Razer brings THX Spatial to the Leviathan V2 PC soundbar – Pickr

The space world in games may come to PCs through a single speaker, but it won’t give you quite the full 3D sound, it seems.

Soundbars have become the logical place for TV owners to quickly improve their sound, usually because it’s so easy to do. Grab a soundbar, plug it in, and your TV will often get a better soundstage to work with, which depending on the feature set can make it seem like there’s more going on around you.

In the computer world, things haven’t always been like this, but soundbars are gradually painting a different picture there too.

Many will support their computer’s sound, although depending on the computer you have, it may not be necessary to “support” anything. The speakers on many desktops and laptops are excellent, and you just need to check out the iMac M1 sound to see exactly what we’re talking about.

But not everyone has that, and if your computer sound isn’t fantastic and you usually plug in headphones just to make everything better, a soundbar could help. As in the world of TVs, it’s a speaker that can be added to make everything easier and better, and it can even give you a burst of 3D sound, depending on the features.

In Razer’s latest desktop soundbar, that seems to be pretty much the goal, with the Leviathan V2 incorporating technology to boost sound on the desktop, while offering a bit more.

Following on from the original, the V2 Leviathan brings seven good speakers, with two full-range drivers, two tweeters, two passive radiators and a down-firing subwoofer, but in a small design.

There’s the option to send out to a wired subwoofer if needed, but overall the Leviathan V2 is designed to be compact, sitting under a screen, with a combination of technology that results in a stylish speaker 7.1 with a degree of spatial sound, thanks to Razer’s purchase of THX years ago.

Razer already has a THX 3D audio driver system, but that’s Windows only, and it’s no different, with the company confirming to Pickr that the spatial audio offered by the Leviathan V2 is designed for Windows only – sorry folks Mac users – although other operating systems may use the speakerphone without Spatial.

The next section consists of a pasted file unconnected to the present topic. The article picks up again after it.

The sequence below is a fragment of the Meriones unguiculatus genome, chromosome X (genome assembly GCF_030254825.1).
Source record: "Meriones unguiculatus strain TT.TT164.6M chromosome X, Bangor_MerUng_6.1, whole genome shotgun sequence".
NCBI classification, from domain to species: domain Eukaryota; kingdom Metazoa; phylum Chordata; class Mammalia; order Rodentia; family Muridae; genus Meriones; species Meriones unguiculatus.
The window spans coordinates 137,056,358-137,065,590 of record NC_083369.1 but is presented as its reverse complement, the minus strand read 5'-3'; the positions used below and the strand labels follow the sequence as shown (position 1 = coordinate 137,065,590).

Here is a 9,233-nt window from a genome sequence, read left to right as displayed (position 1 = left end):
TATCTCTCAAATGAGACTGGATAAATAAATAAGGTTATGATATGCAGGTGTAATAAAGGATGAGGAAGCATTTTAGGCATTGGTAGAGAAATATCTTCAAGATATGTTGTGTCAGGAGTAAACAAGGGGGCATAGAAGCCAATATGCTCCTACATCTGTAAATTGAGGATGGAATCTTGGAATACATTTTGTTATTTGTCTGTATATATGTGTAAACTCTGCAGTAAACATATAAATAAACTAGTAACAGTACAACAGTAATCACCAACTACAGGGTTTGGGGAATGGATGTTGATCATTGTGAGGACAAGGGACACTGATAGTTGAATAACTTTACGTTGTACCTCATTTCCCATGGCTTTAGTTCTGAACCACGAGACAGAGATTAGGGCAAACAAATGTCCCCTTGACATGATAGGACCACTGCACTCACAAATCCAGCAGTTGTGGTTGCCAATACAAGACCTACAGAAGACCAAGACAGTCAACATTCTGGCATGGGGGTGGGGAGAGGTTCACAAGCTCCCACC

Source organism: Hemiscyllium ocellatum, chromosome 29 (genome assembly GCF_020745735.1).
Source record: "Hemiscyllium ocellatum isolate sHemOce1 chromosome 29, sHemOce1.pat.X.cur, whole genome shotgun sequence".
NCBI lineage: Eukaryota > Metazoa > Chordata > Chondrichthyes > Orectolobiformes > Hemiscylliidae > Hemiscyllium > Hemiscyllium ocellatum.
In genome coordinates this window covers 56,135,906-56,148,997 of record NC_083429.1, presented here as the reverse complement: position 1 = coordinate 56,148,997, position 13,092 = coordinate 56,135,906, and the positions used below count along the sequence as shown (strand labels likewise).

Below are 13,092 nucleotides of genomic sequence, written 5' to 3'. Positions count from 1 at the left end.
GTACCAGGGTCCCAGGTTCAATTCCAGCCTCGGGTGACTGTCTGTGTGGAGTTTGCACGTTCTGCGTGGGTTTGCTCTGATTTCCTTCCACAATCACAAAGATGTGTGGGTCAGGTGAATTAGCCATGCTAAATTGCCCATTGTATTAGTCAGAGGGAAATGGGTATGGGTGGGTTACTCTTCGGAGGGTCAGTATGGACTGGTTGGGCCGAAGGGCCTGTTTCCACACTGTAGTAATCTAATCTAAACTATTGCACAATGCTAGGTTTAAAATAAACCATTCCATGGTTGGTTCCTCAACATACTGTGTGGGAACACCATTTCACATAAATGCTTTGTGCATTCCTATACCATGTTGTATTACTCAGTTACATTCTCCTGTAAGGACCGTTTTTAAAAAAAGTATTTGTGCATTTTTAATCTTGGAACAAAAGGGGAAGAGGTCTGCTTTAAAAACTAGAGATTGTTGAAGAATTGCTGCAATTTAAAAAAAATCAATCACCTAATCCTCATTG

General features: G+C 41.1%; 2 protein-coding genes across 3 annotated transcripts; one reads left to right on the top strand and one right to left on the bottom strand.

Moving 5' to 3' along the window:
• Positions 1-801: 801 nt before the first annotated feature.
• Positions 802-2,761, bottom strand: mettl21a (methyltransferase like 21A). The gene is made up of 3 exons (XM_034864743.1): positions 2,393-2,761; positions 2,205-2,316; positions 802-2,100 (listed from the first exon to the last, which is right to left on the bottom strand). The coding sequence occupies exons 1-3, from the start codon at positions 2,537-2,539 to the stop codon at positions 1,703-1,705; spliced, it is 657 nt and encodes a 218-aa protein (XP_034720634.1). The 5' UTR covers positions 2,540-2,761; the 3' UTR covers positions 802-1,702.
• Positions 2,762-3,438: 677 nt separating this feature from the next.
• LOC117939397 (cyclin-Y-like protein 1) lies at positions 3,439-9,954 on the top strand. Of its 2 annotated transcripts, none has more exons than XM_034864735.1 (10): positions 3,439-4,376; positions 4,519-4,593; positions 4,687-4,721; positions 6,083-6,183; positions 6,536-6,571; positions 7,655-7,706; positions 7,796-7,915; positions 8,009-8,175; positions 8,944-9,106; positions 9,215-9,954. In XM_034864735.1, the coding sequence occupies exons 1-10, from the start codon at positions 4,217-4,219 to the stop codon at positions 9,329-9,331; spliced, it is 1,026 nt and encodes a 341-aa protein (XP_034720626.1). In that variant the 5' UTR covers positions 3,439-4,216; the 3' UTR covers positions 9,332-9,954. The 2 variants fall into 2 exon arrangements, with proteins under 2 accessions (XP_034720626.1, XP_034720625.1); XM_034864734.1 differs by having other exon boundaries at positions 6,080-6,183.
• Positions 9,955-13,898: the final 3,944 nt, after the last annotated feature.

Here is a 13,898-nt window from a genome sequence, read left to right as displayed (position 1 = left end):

This means that things like Apple Music playback will miss the Atmos space when used with a Mac, while Windows hasn’t yet supported the feature. Razer has confirmed that Netflix on Windows can play spatial audio even from the web browser, although its Synapse software emulates spatial audio rather than taking the original Atmos stream. It will be a degree of 3D sound even if the real soundtrack has a good 3D soundtrack.

Out of space, Windows and Mac can connect to the speaker system via USB for stereo sound, turning the Leviathan V2 into an audio system for your computer, while other devices can send their audio wirelessly via Bluetooth, including phones, tablets, and even a Nintendo Switch.

Like other Razer devices, you’ll also find more of that colorful RGB lighting that can be controlled with an app, otherwise you should just be able to turn it off if you don’t need extra lights on your otherwise clean desk.

As for how that sounds, we’re not sure. We assume that the 3D sound offered by THX in the Leviathan will likely be a psychoacoustic sound similar to the experience offered by other small soundbars without upward-firing speakers, such as the Sonos Beam Gen 2, something which we actually use as a desktop soundbar. However, the idea of ​​packing in a 7.1 system in such a small device is intriguing, and we can’t wait to play with it.

Those interested in it will find the Razer Leviathan V2 in select stores later this year, arriving in Australia at a recommended retail price of $409.95.

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